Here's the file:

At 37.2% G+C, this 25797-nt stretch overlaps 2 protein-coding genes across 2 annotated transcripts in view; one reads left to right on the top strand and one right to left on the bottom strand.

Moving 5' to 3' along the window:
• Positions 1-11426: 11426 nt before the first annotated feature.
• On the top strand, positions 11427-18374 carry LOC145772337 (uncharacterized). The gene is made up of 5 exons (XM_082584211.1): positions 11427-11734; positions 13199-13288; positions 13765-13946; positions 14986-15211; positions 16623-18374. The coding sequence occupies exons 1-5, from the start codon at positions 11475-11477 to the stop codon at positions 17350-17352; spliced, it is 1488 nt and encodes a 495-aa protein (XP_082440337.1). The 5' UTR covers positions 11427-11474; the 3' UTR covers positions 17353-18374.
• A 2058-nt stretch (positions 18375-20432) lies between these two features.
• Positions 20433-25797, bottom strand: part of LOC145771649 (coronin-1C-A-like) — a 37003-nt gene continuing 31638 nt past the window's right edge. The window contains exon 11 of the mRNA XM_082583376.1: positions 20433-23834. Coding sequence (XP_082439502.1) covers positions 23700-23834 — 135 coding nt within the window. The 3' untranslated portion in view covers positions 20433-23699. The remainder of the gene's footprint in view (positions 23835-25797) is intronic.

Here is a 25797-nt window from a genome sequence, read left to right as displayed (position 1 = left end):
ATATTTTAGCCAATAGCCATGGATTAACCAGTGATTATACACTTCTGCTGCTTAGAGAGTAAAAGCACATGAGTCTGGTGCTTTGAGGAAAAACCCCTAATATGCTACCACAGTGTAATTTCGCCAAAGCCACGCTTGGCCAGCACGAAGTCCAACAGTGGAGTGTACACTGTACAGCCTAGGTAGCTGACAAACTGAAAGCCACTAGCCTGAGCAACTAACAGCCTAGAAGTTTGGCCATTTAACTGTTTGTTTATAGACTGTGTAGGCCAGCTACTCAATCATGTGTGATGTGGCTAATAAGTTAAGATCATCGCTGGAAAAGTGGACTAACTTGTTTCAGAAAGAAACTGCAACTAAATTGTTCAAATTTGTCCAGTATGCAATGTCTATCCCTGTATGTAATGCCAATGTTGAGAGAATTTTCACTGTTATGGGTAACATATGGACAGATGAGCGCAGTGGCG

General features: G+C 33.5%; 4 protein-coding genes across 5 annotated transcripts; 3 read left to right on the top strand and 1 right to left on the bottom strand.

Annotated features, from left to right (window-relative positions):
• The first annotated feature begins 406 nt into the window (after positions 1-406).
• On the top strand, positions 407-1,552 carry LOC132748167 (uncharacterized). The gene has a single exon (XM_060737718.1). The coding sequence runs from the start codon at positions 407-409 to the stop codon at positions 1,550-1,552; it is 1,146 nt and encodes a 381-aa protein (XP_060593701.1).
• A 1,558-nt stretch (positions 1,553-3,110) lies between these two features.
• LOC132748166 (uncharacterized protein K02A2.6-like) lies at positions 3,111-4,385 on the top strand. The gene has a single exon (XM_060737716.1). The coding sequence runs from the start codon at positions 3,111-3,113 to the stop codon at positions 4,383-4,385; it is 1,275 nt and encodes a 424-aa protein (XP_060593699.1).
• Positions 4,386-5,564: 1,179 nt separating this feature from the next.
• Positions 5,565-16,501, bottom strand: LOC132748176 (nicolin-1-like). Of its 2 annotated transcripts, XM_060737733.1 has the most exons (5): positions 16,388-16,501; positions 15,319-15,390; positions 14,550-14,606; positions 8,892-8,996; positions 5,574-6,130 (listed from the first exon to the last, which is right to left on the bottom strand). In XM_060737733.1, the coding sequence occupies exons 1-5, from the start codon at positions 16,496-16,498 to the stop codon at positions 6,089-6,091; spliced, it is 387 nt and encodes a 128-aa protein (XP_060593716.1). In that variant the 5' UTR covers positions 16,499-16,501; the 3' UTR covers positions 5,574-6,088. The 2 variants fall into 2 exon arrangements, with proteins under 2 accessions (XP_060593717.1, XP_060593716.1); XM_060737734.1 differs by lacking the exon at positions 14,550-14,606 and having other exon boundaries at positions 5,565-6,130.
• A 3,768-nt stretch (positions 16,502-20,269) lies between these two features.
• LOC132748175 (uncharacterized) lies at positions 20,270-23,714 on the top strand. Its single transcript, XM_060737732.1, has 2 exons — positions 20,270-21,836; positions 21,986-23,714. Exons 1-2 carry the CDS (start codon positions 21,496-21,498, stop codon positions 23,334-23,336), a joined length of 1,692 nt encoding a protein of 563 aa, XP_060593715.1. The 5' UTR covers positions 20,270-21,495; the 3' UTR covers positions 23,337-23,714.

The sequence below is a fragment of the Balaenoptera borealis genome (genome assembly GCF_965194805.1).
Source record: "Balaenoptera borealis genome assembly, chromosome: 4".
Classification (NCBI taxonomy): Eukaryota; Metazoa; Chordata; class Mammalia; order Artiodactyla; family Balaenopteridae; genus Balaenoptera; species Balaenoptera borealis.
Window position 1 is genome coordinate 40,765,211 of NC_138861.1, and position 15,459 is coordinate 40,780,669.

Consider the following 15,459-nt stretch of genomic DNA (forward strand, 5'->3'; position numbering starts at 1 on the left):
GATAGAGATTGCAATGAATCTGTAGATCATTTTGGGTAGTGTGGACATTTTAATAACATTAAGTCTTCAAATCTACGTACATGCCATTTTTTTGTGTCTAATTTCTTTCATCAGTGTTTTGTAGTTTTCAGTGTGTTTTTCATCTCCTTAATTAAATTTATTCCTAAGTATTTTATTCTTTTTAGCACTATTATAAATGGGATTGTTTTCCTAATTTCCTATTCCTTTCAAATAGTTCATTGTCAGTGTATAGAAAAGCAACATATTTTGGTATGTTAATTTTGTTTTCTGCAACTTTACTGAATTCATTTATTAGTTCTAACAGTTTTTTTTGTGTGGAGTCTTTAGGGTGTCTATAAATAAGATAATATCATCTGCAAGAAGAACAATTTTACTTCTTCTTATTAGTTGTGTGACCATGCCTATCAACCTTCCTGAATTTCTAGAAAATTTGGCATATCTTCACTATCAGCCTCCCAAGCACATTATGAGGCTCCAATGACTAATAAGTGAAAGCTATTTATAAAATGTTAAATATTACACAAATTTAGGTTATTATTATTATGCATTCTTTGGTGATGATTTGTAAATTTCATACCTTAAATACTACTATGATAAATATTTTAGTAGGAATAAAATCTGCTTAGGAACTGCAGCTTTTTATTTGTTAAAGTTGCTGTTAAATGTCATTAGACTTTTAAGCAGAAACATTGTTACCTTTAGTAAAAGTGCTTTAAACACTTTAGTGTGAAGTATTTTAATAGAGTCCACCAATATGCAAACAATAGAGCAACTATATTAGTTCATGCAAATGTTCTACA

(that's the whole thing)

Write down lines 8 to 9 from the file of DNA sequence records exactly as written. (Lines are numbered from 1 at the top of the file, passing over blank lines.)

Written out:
ATATTTTAGCCAATAGCCATGGATTAACCAGTGATTATACACTTCTGCTGCTTAGAGAGTAAAAGCACATGAGTCTGGTGCTTTGAGGAAAAACCCCTAATATGCTACCACAGTGTAATTTCGCCAAAGCCACGCTTGGCCAGCACGAAGTCCAACAGTGGAGTGTACACTGTACAGCCTAGGTAGCTGACAAACTGAAAGCCACTAGCCTGAGCAACTAACAGCCTAGAAGTTTGGCCATTTAACTGTTTGTTTATAGACTGTGTAGGCCAGCTACTCAATCATGTGTGATGTGGCTAATAAGTTAAGATCATCGCTGGAAAAGTGGACTAACTTGTTTCAGAAAGAAACTGCAACTAAATTGTTCAAATTTGTCCAGTATGCAATGTCTATCCCTGTATGTAATGCCAATGTTGAGAGAATTTTCACTGTTATGGGTAACATATGGACAGATGAGCGCAGTGGCG

General features: G+C 33.5%; 4 protein-coding genes across 5 annotated transcripts; 3 read left to right on the top strand and 1 right to left on the bottom strand.